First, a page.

Enota Multiple Intelligences Academy and the old middle school will get new roofs this spring, but the Gainesville school board is asking the community for input on how to proceed with Fair Street IB World School, which continues to deteriorate under heavy rains and electrical problems.
As the school board deliberated a plan to reroof the schools, firefighters investigated the cause of a small electrical fire at Fair Street that was sparked Monday evening when a custodian purchased a beverage from a vending machine in the teacher’s lounge.
Gainesville Fire Chief Jon Canada said the fire started when a wire shorted in an electrical outlet in the lounge. The fire caused no real damage, he said.
“It was just very minor,” Canada said.
City fire fighters responded to the scene shortly after the fire was reported around 6:30 p.m., Canada said. The fire was quickly contained, and never spread beyond the outlet.
Electricity was shut off from the break room and the smoke was cleared from the building, Canada said.
Fair Street Principal Will Campbell said because the custodian was in the lounge when the fire started, the fire did not spread. He said also the lounge, which Blackshear Place Baptist Church recently redecorated, has flame retardant curtains and carpeting.
The board left its options open on how to fix Fair Street, but unanimously allocated $200,000 to replace about one-third of the roof at Enota Multiple Intelligences Academy and reseam the remainder. The board also allocated $230,000 to replace about one-fourth of the roof at Wood’s Mill Academy, which is the old middle school. The repairs would include a new roof over the cafeteria. Bids for the repairs will go out in December or January.
Funds for the repairs come from the roughly $1.4 million leftover from the construction of the new $33 million middle school. At its work session this month, the board allocated $205,000 to repair the roof at Gainesville High School’s old gym.
The board discussed the poor condition of Fair Street’s roof, electrical system and plumbing, and are paving the way for a brand new Fair Street school. Gainesville Superintendent Merrianne Dyer estimates it will cost $10 million to $12 million to rebuild the school using special one-cent tax funds, or SPLOST funds, that voters could approve in 2011.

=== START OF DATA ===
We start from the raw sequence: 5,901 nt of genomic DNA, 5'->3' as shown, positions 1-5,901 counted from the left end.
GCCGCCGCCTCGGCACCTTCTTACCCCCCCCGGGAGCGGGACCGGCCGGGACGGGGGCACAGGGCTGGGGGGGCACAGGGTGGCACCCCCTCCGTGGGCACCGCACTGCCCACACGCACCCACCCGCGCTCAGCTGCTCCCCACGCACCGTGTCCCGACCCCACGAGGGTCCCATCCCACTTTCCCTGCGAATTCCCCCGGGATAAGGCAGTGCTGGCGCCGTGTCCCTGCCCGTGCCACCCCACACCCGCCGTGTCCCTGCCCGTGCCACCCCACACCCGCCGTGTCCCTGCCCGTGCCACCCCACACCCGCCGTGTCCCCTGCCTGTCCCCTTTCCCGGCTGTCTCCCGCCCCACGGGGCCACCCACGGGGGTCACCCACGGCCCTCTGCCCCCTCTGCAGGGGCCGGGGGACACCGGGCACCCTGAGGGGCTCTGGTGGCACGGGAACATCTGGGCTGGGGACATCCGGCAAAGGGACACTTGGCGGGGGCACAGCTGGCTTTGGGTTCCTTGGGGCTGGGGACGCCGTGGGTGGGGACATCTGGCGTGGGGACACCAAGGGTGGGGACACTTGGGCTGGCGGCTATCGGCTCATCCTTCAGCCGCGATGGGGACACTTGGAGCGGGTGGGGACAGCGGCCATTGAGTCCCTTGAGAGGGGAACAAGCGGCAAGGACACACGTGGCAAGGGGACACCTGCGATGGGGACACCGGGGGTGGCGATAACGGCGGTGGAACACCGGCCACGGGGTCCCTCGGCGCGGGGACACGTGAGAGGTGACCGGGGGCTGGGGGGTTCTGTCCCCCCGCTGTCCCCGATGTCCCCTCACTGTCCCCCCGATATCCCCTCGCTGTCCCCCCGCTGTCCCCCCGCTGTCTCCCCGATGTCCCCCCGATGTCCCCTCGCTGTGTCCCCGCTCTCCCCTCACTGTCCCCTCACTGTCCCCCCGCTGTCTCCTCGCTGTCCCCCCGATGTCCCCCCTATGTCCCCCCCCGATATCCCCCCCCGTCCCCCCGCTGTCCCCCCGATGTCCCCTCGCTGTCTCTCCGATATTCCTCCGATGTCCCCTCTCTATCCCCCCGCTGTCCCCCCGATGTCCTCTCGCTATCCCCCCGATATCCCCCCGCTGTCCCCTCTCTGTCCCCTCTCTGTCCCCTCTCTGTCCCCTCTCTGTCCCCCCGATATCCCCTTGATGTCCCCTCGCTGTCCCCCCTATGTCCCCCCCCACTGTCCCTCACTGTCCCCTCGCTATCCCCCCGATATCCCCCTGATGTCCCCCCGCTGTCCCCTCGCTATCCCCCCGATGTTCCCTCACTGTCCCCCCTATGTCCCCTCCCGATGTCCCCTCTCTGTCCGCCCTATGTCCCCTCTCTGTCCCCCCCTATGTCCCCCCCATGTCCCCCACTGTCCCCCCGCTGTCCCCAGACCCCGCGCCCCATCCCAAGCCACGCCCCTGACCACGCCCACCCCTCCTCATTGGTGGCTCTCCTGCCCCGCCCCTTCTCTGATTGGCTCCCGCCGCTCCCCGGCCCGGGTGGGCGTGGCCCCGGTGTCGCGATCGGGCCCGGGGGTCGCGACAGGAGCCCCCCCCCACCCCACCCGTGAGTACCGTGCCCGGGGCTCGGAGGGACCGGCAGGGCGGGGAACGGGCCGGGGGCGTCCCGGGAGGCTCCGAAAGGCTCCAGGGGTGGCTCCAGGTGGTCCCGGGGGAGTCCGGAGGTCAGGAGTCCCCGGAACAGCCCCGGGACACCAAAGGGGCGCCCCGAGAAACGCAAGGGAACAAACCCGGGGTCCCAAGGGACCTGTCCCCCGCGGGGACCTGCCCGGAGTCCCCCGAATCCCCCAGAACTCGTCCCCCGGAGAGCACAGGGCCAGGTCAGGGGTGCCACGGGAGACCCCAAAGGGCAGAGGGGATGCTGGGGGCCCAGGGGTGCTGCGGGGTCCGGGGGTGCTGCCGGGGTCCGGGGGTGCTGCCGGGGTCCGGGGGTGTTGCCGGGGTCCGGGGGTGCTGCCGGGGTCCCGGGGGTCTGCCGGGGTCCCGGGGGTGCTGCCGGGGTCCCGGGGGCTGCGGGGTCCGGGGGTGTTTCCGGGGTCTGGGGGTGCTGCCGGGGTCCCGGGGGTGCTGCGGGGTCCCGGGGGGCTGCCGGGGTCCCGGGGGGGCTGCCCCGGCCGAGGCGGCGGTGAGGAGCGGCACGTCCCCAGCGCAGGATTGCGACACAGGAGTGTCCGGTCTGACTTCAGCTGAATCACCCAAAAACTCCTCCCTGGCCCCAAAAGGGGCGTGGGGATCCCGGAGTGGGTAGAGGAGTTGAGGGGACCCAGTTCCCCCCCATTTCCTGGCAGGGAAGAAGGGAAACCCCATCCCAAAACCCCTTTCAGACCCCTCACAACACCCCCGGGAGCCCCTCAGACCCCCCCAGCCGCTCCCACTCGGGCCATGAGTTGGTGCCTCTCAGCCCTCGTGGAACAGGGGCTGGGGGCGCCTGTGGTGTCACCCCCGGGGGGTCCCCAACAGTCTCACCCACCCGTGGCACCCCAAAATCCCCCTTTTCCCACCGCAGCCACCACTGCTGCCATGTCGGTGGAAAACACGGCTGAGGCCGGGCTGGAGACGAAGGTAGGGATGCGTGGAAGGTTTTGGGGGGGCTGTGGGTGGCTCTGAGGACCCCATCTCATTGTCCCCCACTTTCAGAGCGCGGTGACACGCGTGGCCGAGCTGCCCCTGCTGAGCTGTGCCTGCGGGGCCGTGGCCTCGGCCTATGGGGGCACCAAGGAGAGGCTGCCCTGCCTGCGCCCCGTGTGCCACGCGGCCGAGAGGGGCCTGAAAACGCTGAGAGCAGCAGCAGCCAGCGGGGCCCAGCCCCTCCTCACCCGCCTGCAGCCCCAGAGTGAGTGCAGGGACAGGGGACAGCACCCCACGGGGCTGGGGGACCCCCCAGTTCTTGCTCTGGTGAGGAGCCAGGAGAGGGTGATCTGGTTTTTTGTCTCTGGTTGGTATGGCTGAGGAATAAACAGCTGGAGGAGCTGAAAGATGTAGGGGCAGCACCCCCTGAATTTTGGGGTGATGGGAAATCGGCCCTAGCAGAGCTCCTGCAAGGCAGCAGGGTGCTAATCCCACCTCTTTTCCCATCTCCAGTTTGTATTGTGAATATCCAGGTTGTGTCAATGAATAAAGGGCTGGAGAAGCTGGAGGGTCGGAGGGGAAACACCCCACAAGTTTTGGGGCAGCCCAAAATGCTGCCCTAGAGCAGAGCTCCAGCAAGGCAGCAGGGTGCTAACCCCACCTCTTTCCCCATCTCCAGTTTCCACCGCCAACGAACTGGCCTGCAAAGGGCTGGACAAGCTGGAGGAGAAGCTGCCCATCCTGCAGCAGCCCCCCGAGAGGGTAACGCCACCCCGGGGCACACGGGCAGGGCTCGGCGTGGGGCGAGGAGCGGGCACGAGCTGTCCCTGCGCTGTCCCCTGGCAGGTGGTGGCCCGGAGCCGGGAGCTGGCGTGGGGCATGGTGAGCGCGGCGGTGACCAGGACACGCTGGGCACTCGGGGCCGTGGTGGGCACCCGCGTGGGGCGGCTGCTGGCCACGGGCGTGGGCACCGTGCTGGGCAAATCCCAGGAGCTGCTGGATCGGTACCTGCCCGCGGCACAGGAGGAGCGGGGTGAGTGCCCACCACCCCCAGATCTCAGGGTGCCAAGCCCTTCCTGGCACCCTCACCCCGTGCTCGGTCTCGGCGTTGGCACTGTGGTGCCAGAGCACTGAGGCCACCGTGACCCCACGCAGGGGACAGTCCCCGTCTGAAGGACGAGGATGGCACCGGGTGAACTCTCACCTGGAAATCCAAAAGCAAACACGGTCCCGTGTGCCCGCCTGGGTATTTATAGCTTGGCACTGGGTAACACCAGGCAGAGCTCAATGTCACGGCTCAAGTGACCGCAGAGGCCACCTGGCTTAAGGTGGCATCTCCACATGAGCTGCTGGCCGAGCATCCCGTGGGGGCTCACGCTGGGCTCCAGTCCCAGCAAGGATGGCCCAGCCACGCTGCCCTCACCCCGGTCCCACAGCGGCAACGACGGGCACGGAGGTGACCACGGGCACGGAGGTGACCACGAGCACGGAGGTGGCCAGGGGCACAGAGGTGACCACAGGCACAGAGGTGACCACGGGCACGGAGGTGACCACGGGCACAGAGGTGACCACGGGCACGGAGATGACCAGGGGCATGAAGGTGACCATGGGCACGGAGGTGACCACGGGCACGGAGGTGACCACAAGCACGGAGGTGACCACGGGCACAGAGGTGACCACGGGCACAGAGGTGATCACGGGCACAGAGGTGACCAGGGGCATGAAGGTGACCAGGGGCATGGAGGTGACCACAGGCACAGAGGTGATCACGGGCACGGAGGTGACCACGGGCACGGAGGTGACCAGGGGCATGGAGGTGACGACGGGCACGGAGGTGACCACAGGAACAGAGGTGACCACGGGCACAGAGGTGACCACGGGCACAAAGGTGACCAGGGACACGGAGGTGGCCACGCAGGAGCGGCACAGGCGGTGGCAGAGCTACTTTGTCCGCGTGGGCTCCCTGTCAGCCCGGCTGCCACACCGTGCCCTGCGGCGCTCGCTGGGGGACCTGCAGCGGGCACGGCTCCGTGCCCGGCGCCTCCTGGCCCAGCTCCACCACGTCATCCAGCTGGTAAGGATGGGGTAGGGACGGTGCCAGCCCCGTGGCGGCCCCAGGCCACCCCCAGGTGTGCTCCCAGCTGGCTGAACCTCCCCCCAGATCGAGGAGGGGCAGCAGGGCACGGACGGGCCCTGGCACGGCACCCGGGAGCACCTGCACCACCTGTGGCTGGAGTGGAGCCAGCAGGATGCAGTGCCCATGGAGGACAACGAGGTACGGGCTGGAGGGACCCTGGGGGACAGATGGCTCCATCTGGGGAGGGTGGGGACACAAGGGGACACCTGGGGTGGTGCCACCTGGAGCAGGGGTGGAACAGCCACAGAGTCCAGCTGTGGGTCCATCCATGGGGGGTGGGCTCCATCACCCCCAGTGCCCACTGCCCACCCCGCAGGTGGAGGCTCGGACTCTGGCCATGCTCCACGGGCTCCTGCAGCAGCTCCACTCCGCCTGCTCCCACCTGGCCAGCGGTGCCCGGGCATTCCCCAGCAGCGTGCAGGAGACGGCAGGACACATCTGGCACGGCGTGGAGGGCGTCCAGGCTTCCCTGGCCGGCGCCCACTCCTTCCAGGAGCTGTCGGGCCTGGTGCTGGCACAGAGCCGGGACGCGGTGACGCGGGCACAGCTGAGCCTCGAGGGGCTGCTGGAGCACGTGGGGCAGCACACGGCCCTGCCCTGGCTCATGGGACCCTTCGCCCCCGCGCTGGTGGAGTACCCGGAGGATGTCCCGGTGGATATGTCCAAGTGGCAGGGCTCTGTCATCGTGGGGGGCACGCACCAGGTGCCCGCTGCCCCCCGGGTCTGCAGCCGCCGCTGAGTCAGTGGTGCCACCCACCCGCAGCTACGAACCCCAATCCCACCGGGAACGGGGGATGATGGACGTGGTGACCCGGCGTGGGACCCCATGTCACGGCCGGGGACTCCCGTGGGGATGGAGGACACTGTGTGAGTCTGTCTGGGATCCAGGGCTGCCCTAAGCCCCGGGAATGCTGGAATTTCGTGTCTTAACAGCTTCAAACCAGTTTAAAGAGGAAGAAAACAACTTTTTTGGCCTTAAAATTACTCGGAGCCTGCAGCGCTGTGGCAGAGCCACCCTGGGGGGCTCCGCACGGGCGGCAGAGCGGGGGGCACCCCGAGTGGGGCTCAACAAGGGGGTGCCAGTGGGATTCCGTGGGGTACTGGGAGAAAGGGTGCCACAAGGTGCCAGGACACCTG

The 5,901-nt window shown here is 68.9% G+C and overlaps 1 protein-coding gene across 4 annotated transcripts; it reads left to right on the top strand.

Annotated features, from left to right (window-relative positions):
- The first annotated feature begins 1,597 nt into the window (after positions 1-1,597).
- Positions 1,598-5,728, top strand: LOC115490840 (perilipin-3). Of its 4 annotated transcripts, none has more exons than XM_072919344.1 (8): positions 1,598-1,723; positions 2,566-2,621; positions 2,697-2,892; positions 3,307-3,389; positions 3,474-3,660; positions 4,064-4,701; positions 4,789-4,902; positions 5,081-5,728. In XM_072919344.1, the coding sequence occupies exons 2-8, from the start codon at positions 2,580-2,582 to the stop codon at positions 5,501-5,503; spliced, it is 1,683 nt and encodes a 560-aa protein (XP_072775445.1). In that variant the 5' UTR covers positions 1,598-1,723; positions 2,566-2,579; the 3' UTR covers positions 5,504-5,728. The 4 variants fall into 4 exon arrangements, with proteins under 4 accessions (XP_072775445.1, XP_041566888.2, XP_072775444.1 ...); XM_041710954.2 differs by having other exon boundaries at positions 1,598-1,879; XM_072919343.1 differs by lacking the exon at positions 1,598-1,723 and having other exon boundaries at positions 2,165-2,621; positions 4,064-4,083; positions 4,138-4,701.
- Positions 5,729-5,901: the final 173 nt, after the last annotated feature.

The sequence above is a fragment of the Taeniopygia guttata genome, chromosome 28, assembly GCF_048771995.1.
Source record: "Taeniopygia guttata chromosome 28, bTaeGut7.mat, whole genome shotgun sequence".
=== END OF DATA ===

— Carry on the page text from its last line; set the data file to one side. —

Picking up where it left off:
“In this case it’s more cost effective to replace it,” she said.
The board is considering using some of the remaining funds from the new middle school construction for surveying and architectural plans for a new Fair Street school. The board also is considering moving Fair Street students to Wood’s Mill Academy while the new school is being built.
Dyer said construction on a new Fair Street building could not begin until voters approve SPLOST and funds are allocated in 2012, but the board can situate itself to be ready to build once money comes through.
“All we can do is diligently watch and monitor everything until we can replace the building,” Dyer said of Fair Street.
Gainesville school board member Sammy Smith said the board wants to hear from the community on how they would like the board to proceed with the school that has educated many Gainesville residents.
“The school is a traditional and historic icon for the African American community, for which we all have great respect,” Smith said. “So it is from that community that we are looking for direction.”
Next week, Gainesville administrators will begin looking at new elementary schools built around the state in an effort to replicate a building already constructed. Dyer said the goal is to reduce architecture and design costs for the Fair Street building.
Dyer said a community meeting at 6 p.m. on Thursday at Fair Street will field input from the parents, faculty and staff of Fair Street.
The Fair Street Alumni Association and the Fair Street Neighborhood Planning Unit also are invited.
Times reporter Ashley Fielding contributed to this report.